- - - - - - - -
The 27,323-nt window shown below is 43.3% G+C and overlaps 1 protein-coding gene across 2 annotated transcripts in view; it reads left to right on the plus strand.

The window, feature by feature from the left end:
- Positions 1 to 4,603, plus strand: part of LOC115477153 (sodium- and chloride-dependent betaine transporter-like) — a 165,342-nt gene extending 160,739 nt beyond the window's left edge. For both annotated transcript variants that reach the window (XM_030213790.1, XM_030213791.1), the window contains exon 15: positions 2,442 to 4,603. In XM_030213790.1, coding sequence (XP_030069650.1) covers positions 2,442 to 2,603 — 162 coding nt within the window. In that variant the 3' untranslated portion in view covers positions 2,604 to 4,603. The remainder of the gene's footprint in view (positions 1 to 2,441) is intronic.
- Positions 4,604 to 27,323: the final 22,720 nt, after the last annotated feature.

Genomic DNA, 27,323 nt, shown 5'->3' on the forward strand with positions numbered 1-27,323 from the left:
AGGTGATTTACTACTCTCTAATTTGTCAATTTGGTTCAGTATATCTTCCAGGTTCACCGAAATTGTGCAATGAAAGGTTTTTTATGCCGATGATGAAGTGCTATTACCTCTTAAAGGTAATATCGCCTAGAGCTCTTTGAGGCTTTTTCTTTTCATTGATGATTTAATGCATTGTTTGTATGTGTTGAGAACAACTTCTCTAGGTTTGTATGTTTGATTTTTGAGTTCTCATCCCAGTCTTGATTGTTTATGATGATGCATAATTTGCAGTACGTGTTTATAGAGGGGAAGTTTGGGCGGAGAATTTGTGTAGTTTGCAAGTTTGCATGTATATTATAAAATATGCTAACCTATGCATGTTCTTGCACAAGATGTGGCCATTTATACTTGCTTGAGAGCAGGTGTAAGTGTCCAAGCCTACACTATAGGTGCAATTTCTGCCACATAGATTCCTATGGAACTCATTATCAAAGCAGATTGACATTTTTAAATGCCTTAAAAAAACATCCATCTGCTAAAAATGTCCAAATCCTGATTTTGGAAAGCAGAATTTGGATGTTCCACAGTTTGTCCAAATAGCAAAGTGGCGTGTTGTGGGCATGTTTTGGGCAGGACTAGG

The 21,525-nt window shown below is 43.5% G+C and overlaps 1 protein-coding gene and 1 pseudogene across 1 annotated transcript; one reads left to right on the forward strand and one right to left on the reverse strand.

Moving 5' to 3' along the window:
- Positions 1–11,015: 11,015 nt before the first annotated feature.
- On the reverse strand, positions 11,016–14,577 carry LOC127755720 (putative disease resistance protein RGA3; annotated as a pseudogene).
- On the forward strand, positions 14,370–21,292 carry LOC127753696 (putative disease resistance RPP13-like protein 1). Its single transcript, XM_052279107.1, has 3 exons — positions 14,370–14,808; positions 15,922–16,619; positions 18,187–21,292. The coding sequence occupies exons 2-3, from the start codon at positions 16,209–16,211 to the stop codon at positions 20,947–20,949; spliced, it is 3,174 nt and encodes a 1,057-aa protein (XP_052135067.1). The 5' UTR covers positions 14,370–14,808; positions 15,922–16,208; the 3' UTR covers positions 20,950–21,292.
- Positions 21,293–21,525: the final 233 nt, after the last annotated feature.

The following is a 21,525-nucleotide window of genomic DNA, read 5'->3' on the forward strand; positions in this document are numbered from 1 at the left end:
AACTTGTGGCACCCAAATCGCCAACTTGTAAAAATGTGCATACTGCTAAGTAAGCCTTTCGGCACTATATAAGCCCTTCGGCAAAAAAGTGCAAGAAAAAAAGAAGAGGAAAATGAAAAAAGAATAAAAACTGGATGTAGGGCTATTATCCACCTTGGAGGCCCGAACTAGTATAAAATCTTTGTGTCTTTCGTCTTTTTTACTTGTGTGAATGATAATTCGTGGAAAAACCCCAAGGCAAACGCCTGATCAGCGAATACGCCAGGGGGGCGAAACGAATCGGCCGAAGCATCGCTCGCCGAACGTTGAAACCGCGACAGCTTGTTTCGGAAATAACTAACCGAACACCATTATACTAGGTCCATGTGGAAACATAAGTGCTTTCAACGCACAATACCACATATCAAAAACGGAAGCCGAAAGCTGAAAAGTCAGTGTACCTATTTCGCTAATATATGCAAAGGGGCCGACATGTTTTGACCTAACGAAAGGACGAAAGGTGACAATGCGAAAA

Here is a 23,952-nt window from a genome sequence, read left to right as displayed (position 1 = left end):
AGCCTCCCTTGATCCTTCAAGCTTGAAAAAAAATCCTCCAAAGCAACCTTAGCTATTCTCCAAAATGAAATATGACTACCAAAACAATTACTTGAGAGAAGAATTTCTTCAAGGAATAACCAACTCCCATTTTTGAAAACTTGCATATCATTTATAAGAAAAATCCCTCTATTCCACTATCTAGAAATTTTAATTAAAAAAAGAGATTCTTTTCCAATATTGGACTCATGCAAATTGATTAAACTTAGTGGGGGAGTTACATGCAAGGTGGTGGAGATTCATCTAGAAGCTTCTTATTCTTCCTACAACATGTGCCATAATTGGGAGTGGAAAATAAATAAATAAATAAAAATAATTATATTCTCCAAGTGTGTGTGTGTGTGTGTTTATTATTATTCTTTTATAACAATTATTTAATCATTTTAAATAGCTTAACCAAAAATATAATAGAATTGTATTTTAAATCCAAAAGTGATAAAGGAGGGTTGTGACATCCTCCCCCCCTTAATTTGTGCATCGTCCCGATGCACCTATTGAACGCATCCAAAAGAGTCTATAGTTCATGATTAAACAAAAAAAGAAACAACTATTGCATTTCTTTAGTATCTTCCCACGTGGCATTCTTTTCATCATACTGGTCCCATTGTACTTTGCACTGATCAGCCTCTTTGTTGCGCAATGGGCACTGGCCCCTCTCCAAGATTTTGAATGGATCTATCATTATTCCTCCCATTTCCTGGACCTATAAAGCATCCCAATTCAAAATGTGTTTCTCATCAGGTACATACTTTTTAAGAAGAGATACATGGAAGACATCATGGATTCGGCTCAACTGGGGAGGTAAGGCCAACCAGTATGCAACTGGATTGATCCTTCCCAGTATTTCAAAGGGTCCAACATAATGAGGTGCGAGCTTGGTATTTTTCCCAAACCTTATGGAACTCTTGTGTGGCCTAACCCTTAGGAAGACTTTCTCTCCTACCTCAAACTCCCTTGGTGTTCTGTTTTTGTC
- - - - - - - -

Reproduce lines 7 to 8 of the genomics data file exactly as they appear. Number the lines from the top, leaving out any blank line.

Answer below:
The 21,525-nt window shown below is 43.5% G+C and overlaps 1 protein-coding gene and 1 pseudogene across 1 annotated transcript; one reads left to right on the forward strand and one right to left on the reverse strand.

Moving 5' to 3' along the window: